library, which is part of the Cbc package, you can type::

 sage: install_package("cbc") # not tested

or, if you had already installed Cbc ::

 sage: install_package("cbc", force = True) # not tested

to reinstall it.

diff r 5a26560c3ced r 69e2253c2a5e doc/en/thematic_tutorials/index.rst
 a/doc/en/thematic_tutorials/index.rst Mon Aug 09 02:56:53 2010 0700
+++ b/doc/en/thematic_tutorials/index.rst Sat Sep 04 13:40:43 2010 +0200
@@ 17,6 +17,7 @@
functional_programming
group_theory
+ linear_programming
Indices and tables
==================
diff r 5a26560c3ced r 69e2253c2a5e doc/en/thematic_tutorials/linear_programming.rst
 /dev/null Thu Jan 01 00:00:00 1970 +0000
+++ b/doc/en/thematic_tutorials/linear_programming.rst Sat Sep 04 13:40:43 2010 +0200
@@ 0,0 +1,439 @@
+(Mixed Integer) Linear Programming
+==================================
+
+This document explains the use of Linear Programming (LP)  and of Mixed Integer Linear Programming (MILP)  in Sage by illustrating it with several problems it can solve. Most of the examples given are motivated by graphtheoretic concerns, and should be understandabe without any specific knowledge of this field. As a tool in Combinatorics, using Linear Programming amounts to understanding how to reformulate an optimization (or existence) problem through linear constraints.
+
+.. centered::
+ *(this is a translation of a chapter from the book "Calcul mathematique avec Sage")*
+
+Definition
+
+
+Set to bear once more upon our shoulders the heavy weight of mathematical formalism, let us give here the usual definition of what a Linear Program is : it is defined by a matrix `A: \mathbb{R}^m\mapsto \mathbb{R}^n`, along with two vectors `b,c\in \mathbb{R}^n`. Solving a Linear Program is a quest for a vector `x` maximizing an *objective* function and satisfying a set of constraints, i.e.
+
+.. MATH::
+ c^t x = \max_{x' \text{ such that}Ax'\leq b}c^t x'`
+
+(where the ordering `u\leq u'` between two vectors means that the entries of `u'` are pairwise greater than the entries of `u`). We also write :
+
+.. MATH::
+ \text{Max : }&c^t x\\
+ \text{ Such that : }&Ax\leq b
+
+Equivalently, we can also say that solving a linear program amounts to maximizing a linear function defined over a polytope (preimage or `A^{1}(\leq b)`). These definitions, however, do not tell us how to use linear programming in combinatorics. In the following, we will try to fix this by showing how to solve optimization problems like the Knapsack problem, the Maximum Matching problem, and a Flow problem.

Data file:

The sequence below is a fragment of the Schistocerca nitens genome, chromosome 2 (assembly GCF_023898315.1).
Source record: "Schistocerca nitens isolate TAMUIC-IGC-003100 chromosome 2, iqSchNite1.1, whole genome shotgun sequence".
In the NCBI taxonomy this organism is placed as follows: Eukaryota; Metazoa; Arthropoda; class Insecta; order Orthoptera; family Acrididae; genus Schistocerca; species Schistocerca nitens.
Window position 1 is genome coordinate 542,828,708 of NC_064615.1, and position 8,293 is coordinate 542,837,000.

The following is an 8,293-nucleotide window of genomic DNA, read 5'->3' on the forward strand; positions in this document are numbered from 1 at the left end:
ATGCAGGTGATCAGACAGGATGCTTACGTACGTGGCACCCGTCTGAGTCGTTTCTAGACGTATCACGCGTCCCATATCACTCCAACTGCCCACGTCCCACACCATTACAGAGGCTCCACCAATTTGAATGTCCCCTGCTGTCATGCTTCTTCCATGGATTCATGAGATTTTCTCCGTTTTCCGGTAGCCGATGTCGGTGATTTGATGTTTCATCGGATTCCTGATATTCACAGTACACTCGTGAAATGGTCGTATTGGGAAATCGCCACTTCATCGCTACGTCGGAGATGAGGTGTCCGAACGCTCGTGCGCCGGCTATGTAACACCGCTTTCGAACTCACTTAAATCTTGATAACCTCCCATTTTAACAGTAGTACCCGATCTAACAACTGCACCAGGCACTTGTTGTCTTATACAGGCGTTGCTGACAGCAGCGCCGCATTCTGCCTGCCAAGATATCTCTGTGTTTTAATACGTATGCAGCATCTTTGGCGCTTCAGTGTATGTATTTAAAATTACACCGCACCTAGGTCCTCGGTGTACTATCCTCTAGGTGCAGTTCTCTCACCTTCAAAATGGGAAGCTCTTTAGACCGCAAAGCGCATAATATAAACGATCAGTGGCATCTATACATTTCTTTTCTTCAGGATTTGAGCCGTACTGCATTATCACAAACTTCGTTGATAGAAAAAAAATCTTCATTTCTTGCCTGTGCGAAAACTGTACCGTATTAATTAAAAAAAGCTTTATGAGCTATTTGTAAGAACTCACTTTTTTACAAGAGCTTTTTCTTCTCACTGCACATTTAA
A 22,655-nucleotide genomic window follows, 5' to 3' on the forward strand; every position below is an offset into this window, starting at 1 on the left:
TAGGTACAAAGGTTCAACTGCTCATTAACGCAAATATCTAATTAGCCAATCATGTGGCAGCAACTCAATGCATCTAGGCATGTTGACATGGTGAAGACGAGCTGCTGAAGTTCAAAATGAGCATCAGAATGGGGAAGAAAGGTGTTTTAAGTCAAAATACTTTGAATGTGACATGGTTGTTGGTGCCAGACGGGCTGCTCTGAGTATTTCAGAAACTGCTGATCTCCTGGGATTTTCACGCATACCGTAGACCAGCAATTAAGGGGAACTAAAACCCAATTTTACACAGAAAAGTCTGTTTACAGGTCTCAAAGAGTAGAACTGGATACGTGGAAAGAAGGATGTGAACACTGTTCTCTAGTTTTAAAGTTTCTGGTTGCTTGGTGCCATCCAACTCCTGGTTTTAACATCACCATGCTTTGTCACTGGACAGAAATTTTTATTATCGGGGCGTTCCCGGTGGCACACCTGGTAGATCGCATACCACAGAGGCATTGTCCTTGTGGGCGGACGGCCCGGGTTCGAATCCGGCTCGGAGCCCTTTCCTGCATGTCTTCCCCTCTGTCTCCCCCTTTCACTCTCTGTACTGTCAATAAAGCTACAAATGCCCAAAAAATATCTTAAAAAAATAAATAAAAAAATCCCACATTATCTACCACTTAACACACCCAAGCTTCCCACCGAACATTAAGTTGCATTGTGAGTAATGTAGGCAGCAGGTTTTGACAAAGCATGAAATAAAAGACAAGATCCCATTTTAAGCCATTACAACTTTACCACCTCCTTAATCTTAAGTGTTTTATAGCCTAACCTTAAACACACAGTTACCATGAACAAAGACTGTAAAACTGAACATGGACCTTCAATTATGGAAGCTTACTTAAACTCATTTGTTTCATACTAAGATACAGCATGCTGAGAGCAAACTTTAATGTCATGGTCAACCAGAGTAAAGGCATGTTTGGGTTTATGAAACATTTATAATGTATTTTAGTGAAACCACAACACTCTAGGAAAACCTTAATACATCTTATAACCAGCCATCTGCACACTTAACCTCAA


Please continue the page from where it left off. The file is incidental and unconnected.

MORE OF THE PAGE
+
+
+Mixed Integer Linear Programming
+
+
+There is a bad news coming along with this definition of linear programming : a LP can be solved in polynomial time. This is indeed a bad news, because this would mean than unless we define LP of exponential size, we can not expect LP to solve NPcomplete problems, which would be a disappointment. On a brighter side, it becomes NPComplete to solve a Linear Program if we are allowed to specify constraints of a different kind : requiring that some variables be integers instead of real values. Such a LP is actually called a "Mixed Integer Linear Program" (some variables can be integers, some other reals). Hence, we can expect to find in the MILP framework a *wide* range of expressivity.
+
+Practically
+
+
+The ``MILP`` class
+^^^^^^^^^^^^^^^^^^
+
+The ``MILP`` class in Sage represents a ... MILP ! It is also used to solve regular LP. It has a very small number of methods, meant to define our set of constraints and variables, then to read the solution found by the solvers once computed. It is also possible to export a MILP defined with Sage to a .lp or .mps file, understood by most solvers.
+
+Let us ask Sage to solve the following LP :
+
+.. MATH::
+ \text{Max : }&x+y3z\\
+ \text{Such that : }&x+2y \leq 4\\
+ \text{}&5z  y \leq 8\\
+
+To achieve it, we need to define a corresponding ``MILP`` object, along with the 3 variables we need ::
+
+ sage: p = MixedIntegerLinearProgram()
+ sage: x, y, z = p['x'], p['y'], p['z']
+
+The objective function
+
+.. link
+
+::
+
+ sage: p.set_objective( x + y + 3*z )
+
+And finally the constraints
+
+.. link
+
+::
+
+ sage: p.add_constraint( x + 2*y <= 4 )
+ sage: p.add_constraint( 5*z  y <= 8 )
+
+The ``solve`` method returns by default the optimal value reached by the objective function
+
+.. link
+
+::
+
+ sage: round(p.solve(),2)
+ 8.8
+
+We can read the optimal assignation found by the solver for `x, y` and `z` through the ``get_values`` method
+
+.. link
+
+::
+
+ sage: round(p.get_values(x),2)
+ 4.0
+ sage: round(p.get_values(y), 2)
+ 0.0
+ sage: round(p.get_values(z), 2)
+ 1.6
+
+Variables
+^^^^^^^^^
+